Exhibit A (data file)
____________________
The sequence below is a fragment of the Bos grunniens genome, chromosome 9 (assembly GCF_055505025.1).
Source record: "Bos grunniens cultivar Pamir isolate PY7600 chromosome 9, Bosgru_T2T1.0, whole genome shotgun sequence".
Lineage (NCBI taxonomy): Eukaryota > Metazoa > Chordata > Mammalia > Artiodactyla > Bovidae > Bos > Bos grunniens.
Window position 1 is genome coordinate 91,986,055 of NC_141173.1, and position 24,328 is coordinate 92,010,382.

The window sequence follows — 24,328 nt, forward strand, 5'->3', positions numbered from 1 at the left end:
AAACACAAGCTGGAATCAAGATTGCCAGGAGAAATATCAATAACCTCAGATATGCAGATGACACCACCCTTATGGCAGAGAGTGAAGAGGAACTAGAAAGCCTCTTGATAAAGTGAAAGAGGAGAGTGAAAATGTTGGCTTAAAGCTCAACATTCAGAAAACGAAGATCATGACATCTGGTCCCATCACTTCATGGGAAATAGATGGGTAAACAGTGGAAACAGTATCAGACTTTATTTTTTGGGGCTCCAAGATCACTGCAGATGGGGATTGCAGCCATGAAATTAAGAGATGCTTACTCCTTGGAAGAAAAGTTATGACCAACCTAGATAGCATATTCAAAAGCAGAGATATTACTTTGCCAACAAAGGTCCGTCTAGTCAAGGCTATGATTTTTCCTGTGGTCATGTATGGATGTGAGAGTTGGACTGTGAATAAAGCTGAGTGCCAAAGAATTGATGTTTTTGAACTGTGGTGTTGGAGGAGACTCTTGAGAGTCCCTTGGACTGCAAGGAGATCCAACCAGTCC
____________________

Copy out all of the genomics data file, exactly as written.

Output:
The sequence below is a fragment of the Bos grunniens genome, chromosome 9 (assembly GCF_055505025.1).
Source record: "Bos grunniens cultivar Pamir isolate PY7600 chromosome 9, Bosgru_T2T1.0, whole genome shotgun sequence".
Lineage (NCBI taxonomy): Eukaryota > Metazoa > Chordata > Mammalia > Artiodactyla > Bovidae > Bos > Bos grunniens.
Window position 1 is genome coordinate 91,986,055 of NC_141173.1, and position 24,328 is coordinate 92,010,382.

The window sequence follows — 24,328 nt, forward strand, 5'->3', positions numbered from 1 at the left end:
AAACACAAGCTGGAATCAAGATTGCCAGGAGAAATATCAATAACCTCAGATATGCAGATGACACCACCCTTATGGCAGAGAGTGAAGAGGAACTAGAAAGCCTCTTGATAAAGTGAAAGAGGAGAGTGAAAATGTTGGCTTAAAGCTCAACATTCAGAAAACGAAGATCATGACATCTGGTCCCATCACTTCATGGGAAATAGATGGGTAAACAGTGGAAACAGTATCAGACTTTATTTTTTGGGGCTCCAAGATCACTGCAGATGGGGATTGCAGCCATGAAATTAAGAGATGCTTACTCCTTGGAAGAAAAGTTATGACCAACCTAGATAGCATATTCAAAAGCAGAGATATTACTTTGCCAACAAAGGTCCGTCTAGTCAAGGCTATGATTTTTCCTGTGGTCATGTATGGATGTGAGAGTTGGACTGTGAATAAAGCTGAGTGCCAAAGAATTGATGTTTTTGAACTGTGGTGTTGGAGGAGACTCTTGAGAGTCCCTTGGACTGCAAGGAGATCCAACCAGTCC